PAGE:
A zero-day is a software vulnerability or security flaw in a computer system that its developers or vendors are unaware of. The term zero-day (also known as 0-day) refers to the fact that, since the developer or vendor is unaware of the vulnerability, they have zero days available to mitigate against it.
A zero-day exploit (or attack) is a cyberattack that takes advantage of a zero-day to compromise a computer system. As with any cyberattack, they can be used to compromise systems, steal data, or execute malicious code without any prior warning or protection in place.
- Why does software have security vulnerabilities?
- What is a zero-day exploit?
- Who uses zero-day exploits?
- How to prevent zero-day exploits
- Notable zero-day exploits
Why does software have security vulnerabilities?
No software is perfect. Even relatively simple apps and programs consist of many thousands of lines of highly complex code, and many popular software suites consist of tens of millions of lines of code.
No developer, no matter how expert and security-focused they are, can guarantee that no mistakes have been made in their code, or can fully predict the security implications of their program’s interactions with the host operating system, with other apps installed locally on the same computer, with backend APIs and other cloud-based infrastructure, and more.
This means all but the simplest software has multiple vulnerabilities and weaknesses that can potentially be abused to comprise the software itself, the system it runs on, or even all systems connected to it over a network.
To address this problem, developers routinely check their code for bugs and other issues that might be a security risk. They then write new code to fix or mitigate against the issues they discover, and release these fixes to the public as security updates or patches.
Unfortunately, developers and other legitimate security researchers aren’t the only people who scour software code with the aim of uncovering vulnerabilities. When a hacker discovers a vulnerability in a program before its developers do, it’s called a zero-day.
What is a zero-day exploit?
A zero-day exploit is malicious code written to leverage a zero-day vulnerability. The export can then be used to perform a cyberattack. They are particularly dangerous because the developer is simply unaware of the vulnerability, and therefore has no opportunity to write a patch or otherwise mitigate against the issue.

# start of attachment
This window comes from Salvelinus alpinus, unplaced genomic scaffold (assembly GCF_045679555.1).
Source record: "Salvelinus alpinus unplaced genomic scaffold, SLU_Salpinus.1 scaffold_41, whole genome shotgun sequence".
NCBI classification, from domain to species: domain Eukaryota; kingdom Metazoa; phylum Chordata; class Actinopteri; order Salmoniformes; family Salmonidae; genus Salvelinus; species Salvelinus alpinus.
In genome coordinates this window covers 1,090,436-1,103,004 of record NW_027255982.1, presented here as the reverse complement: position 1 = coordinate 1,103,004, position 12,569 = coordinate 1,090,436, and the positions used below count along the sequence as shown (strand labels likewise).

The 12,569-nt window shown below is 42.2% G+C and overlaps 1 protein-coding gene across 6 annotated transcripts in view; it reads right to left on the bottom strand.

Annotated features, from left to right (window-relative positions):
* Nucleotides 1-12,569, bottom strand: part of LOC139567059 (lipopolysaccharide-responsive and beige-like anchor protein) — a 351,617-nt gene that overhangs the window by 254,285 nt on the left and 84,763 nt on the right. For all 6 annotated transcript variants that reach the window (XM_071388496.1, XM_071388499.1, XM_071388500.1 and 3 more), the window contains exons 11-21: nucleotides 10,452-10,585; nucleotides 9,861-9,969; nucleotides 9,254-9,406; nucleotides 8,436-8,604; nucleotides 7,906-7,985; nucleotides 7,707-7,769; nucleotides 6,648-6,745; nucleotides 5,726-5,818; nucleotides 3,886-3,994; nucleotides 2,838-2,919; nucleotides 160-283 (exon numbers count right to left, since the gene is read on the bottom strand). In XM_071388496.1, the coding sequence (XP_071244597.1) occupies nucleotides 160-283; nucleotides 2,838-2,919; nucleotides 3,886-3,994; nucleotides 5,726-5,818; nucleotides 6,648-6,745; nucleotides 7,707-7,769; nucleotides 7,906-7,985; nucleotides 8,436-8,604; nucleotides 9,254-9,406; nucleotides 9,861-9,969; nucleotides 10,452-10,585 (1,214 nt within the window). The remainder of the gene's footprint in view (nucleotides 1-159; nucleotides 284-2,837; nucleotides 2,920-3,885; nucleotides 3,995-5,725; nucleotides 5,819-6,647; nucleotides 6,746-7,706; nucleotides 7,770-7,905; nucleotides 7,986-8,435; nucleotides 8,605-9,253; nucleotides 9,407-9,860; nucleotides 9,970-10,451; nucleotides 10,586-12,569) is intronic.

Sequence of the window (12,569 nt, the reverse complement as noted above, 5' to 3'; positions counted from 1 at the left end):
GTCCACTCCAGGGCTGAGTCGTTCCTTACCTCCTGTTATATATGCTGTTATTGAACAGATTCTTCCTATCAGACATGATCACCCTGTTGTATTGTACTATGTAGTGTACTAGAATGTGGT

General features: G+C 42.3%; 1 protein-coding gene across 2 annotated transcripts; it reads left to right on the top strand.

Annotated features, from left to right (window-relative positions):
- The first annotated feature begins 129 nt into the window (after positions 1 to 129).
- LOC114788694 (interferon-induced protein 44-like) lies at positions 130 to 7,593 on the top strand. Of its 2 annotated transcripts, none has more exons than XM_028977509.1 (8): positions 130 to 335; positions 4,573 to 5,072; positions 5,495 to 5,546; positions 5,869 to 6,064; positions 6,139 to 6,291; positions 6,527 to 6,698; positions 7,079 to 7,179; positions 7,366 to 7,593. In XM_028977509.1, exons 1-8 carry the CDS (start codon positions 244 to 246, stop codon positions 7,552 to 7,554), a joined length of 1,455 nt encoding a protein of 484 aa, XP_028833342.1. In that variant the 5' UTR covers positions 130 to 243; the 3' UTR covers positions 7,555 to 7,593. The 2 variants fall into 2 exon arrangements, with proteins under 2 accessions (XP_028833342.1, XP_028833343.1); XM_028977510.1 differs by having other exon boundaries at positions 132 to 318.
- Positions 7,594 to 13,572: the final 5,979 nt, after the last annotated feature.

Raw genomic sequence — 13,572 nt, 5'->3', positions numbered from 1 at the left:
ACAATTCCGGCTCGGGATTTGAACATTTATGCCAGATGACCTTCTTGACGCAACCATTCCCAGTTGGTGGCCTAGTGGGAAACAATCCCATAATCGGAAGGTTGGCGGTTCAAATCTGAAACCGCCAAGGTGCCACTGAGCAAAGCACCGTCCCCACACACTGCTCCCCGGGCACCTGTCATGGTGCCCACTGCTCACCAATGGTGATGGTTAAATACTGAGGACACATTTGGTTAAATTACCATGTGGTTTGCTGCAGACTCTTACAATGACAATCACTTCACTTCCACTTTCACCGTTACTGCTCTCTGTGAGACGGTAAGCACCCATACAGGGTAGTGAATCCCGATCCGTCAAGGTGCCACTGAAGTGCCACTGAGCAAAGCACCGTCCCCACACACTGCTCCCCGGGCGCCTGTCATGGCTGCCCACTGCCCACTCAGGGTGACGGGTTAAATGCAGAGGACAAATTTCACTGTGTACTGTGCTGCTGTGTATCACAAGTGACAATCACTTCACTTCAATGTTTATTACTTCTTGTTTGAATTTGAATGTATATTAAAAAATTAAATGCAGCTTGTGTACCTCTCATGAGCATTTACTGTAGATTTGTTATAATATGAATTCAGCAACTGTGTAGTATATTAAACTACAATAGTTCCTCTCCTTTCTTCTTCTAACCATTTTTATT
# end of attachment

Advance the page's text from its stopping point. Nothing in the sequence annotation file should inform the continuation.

This often means that the only defenses against a zero-day exploit are routine security measures such as intrusion detection systems, behavior-based anomaly detection, and network monitoring.
Developers often first become aware of zero-days when they are actually exploited — that is, when they are used to attack a system or organization running the affected software. However, it is entirely possible for zero-days to be repeatedly exploited by many cybercriminals over long periods of time before developers even realize their software is under attack (the Pegasus zero-day discussed later in this article is a food example of this).
Who uses zero-day exploits?
Criminal hackers routinely use zero-day exploits to steal data or implant malware (such as keyloggers or ransomware) on target systems.
Many hackers who research and discover zero-days don’t exploit the zero-days themselves. Instead, they sell them on the dark web, where there is a thriving market for zero-days. This can he highly lucrative for the discoverers of zero-days, while being less risky than performing the actual criminal attacks themselves.
It’s not uncommon for hackers to offer software developers the first chance to buy zero-days for their own software, and some “white hat” hackers will even voluntarily disclose zero-days to developers without asking for compensation.
State-level actors particularly value zero-days that can be exploited to target networks and systems relating to national infrastructure and national security. They often hoard such knowledge as powerful weapons in their cyber warfare arsenals.
Commercial companies sometimes use zero-day exploits to steal information or otherwise gain an edge over their competitors.
It has been largely documented that government agencies such as the United States’ National Security Agency (NSA), and the UK’s GCHQ use zero-days exploits to gain backdoor access to domestic companies. Companies that provide communications or internet access and infrastructure hardware that allow for mass surveillance are particular targets.
How to prevent zero-day exploits
Since zero-day attacks exploit vulnerabilities that are unknown to the developers of the software you use, there’s no reliable way to prevent them. However, there are steps you can take to enhance your personal cybersecurity, reduce the risk of falling victim to such attacks, and to mitigate against the damage these attacks can cause.
1. Keep your software updated
Regularly update your operating system, web browsers, and software applications to ensure you have the latest security patches. Zero-days are often exploited in outdated software, and when a zero-day is discovered and developers patch it, you’ll be protected against it.
2. Use a reputable anti-malware program